Before yesterday's bombing in Boston, the world's attention was riveted on North Korea. Our local NPR station plays BBC Newshour in the mornings, so I got to hear this fantastic piece about North Korean refugees. I'm always fascinated to hear about NK adults who, for various reasons, flee the country and suddenly are shocked to find their entire realities in North Korea were all fabricated-- lies and propaganda. It takes months and years of therapy to recover. The stories of physical hardship suffered by women fleeing to China and basically being sold into slavery is also a bit disturbing.
There are a few refugees who became Christians in South Korea and they talk of replacing worship of Kim Jong-il with worship of the real God. They mention some of the underground churches in North Korea, and I wonder what it must be like for them. What must it be like for a child in those houses to read in the Bible about a world outside their country, to have faith that those people and places were real even when their schools and government say they were not?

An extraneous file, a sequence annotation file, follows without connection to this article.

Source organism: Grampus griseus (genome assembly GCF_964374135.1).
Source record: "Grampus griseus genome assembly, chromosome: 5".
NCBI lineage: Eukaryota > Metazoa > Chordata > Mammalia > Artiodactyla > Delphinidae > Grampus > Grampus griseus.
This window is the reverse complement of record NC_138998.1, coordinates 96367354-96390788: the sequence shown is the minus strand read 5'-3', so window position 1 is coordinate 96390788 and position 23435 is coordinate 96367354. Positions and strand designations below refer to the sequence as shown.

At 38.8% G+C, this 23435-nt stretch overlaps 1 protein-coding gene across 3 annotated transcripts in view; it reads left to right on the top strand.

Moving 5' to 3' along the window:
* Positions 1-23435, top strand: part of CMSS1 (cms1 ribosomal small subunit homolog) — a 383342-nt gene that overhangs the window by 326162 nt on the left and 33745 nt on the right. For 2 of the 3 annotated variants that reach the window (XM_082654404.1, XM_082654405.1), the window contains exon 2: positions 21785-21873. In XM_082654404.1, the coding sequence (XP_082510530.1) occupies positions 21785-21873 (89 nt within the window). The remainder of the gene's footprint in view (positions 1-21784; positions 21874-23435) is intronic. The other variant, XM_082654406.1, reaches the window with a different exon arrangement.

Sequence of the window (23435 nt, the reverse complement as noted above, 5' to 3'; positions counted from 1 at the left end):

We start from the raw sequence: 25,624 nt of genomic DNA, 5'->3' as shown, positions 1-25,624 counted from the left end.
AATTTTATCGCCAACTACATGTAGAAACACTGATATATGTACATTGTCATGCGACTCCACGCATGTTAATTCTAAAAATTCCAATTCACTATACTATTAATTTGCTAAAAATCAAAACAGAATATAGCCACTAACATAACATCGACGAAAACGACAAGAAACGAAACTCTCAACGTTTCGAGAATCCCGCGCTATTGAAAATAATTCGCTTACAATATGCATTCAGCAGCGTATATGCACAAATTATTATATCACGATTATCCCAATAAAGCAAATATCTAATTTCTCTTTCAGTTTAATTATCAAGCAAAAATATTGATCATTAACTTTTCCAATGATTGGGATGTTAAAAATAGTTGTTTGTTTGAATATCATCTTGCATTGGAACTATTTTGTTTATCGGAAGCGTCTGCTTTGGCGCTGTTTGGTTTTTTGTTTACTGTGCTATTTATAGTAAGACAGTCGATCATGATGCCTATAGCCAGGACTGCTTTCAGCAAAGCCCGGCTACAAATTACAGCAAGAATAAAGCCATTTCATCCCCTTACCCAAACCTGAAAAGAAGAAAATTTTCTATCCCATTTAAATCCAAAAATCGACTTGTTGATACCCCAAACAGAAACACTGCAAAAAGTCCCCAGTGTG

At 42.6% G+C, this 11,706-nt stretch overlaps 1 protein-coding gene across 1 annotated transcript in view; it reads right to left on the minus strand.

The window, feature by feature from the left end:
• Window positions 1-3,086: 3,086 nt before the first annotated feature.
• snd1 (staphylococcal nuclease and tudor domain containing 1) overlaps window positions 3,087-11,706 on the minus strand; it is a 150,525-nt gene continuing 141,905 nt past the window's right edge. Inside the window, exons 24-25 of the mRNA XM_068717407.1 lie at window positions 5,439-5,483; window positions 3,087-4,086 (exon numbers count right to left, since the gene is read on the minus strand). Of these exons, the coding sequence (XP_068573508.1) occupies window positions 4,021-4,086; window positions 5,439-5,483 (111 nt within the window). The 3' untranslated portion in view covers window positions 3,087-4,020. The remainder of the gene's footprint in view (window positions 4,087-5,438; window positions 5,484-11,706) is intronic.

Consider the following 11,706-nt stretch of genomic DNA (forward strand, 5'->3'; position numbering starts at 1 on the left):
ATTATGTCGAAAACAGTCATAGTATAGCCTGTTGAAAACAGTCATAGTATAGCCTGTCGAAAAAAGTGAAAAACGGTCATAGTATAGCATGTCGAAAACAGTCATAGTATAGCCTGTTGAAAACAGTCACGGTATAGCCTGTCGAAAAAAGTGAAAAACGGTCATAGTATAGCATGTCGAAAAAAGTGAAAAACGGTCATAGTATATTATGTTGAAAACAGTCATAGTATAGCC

The show reminded me of a couple good North Korean pieces I've read in the last couple years, and I share them here for your own reading fulfillment.
The first is from the Feb. 24, 2011 edition of The Atlantic "North Korea's Digital Underground." It discusses networks of people who smuggle in media content via thumb drives and smuggle out intelligence and footage. It interviews broadcasters who beam in anti-regime radio broadcasts but have no knowledge if anyone has ever heard them.
Another is from Dec. 18, 2011 penned by "Kenji Fujimoto," who worked for years as Kim Jong-il's chef, while becoming his friend and adviser, and published a memoir about it. "I was Kim Jong-Il's Cook" details the late dictator's eccentricities and sexual perversions. Fujimoto was apparently a helpful source of intelligence to the West.
I would very much like to read Escape from Camp 14 or Nothing to Envy.